But the charter sector average turns out to be only half the story. An analysis of individual charter schools clearly shows that the schools most successful at excluding these kinds of students turn out to be — no surprise — the charters with the highest test scores.

As measured by the most recent state English language exam, the most academically successful charters (those with a pass rate of 67% or higher) had even fewer English Language Learners and special ed students.

That’s not a bug in the charter world; it’s a feature. Throughout the charter sector, as the number of children with academic and other needs grows, the average proficiency rate on the state test declines, to the point that the nearly 50 charters with the highest percentages of needy children don’t even reach the citywide average on the state reading exam.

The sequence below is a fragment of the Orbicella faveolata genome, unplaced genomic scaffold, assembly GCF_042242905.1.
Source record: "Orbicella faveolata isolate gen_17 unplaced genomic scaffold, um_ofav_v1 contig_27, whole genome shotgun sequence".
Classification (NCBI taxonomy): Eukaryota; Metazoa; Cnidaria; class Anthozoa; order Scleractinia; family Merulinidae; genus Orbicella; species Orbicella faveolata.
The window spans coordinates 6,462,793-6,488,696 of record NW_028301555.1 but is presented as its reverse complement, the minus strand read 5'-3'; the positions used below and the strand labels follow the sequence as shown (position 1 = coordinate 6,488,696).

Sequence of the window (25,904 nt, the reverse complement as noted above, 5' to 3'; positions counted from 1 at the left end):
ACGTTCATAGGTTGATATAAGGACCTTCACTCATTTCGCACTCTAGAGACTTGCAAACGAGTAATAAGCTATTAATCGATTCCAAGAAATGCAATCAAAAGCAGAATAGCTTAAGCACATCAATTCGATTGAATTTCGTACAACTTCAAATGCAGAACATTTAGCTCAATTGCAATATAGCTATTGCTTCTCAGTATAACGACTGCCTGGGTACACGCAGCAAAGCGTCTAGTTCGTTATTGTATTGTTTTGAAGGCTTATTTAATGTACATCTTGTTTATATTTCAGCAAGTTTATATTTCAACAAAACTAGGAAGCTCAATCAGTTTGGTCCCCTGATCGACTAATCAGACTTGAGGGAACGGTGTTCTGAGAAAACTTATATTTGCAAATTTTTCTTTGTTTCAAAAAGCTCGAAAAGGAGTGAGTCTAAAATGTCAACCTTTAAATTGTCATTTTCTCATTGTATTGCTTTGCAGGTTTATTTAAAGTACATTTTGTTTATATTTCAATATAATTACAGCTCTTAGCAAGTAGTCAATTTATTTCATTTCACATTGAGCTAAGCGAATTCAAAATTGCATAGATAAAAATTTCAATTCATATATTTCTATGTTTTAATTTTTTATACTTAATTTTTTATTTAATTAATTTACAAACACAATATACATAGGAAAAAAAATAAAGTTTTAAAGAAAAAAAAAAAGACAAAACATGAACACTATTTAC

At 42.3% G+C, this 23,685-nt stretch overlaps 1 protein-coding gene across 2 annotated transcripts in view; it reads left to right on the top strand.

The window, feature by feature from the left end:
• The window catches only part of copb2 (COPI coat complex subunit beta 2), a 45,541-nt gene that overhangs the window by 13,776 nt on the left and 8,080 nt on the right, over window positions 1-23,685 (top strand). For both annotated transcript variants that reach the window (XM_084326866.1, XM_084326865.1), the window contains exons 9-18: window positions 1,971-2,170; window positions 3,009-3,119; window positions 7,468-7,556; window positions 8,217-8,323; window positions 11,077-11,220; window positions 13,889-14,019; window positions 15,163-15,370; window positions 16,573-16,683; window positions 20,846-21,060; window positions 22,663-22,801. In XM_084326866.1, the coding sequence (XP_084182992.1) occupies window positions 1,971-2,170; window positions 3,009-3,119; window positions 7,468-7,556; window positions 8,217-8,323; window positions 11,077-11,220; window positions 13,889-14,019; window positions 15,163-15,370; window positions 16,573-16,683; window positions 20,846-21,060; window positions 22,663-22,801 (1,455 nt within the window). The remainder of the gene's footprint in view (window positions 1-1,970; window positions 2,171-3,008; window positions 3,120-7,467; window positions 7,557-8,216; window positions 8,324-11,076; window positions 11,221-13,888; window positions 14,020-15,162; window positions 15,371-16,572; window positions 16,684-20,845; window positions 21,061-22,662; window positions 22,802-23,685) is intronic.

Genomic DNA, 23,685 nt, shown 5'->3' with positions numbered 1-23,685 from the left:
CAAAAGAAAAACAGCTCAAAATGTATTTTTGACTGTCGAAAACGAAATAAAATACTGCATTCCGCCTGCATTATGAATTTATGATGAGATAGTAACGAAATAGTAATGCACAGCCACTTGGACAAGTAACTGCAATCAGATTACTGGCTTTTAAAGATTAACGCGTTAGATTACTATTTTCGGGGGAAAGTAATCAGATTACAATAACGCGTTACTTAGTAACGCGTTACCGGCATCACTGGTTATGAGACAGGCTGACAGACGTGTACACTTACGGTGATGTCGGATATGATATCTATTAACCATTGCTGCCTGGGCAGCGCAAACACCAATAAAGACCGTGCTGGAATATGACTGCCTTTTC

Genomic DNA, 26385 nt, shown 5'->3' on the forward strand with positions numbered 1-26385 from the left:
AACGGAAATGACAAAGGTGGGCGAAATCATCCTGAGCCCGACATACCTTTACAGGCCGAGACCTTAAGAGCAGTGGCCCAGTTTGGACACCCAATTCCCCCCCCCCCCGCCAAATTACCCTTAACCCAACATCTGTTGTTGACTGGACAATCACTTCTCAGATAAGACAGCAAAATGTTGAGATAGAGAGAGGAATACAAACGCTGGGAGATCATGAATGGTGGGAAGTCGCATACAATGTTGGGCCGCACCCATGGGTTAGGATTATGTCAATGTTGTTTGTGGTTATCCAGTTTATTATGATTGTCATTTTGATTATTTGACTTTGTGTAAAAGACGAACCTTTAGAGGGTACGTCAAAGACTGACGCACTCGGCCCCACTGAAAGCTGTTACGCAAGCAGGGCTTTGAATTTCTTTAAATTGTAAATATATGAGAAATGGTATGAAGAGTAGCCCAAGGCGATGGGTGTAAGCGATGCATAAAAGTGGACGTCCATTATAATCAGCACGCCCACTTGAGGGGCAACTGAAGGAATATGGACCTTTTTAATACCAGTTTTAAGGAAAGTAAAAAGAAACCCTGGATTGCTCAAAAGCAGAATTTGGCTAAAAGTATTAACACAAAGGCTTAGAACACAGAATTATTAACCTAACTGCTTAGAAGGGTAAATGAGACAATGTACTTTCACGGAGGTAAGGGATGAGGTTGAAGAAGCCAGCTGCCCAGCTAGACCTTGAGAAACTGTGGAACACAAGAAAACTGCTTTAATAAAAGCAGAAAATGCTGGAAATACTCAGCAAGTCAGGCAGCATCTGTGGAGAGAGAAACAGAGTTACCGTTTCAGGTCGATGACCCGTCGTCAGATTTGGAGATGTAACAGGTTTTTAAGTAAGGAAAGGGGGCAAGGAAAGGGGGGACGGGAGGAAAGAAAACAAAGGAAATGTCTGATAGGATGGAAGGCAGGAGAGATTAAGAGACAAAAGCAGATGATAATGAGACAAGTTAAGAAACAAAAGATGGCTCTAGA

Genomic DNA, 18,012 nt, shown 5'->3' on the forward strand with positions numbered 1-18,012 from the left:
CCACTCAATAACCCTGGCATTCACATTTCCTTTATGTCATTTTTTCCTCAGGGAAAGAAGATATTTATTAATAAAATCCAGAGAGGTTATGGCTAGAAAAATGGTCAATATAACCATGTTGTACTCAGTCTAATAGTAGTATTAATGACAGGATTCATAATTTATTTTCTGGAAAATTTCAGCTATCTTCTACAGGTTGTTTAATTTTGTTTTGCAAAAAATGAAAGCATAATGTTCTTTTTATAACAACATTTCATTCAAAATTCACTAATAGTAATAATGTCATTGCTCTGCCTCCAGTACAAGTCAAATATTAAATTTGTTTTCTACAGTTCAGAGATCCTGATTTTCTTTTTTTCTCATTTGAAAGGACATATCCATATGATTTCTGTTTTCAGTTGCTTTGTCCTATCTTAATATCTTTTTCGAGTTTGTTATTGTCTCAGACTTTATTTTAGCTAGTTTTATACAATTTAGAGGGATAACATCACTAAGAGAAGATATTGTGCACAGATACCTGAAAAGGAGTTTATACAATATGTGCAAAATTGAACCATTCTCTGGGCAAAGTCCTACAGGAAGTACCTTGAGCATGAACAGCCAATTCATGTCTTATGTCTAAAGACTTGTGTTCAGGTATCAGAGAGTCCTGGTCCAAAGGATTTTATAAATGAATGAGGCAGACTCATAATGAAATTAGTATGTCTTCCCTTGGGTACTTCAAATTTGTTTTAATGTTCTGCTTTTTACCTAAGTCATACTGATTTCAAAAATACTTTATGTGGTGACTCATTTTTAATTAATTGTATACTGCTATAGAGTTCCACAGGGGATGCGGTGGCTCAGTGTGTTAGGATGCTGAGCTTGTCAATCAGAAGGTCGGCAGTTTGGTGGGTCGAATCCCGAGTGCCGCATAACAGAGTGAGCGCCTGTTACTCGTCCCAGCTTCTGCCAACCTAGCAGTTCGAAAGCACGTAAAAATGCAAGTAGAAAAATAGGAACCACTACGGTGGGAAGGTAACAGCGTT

How do many charters — particularly those most successful on standardized tests — find ways to minimize the number of pupils unlikely to contribute to that success?

They start with highly committed families, those with a knowledge of the system and the motivation to enter their children in the charter lottery.

Robert Pondiscio, who has many sympathies for charters, wrote most recently that the idea that essentially the same kinds of students attend both public schools and charters, while “deeply satisfying to charter school advocates…is also misleading and even false” because of the critical nature of this parental motivation.

The next step in the charter success strategy is to find ways to ease out kids less likely to be successful. A key tactic is using suspensions to persuade students who do not fit well to find other schools.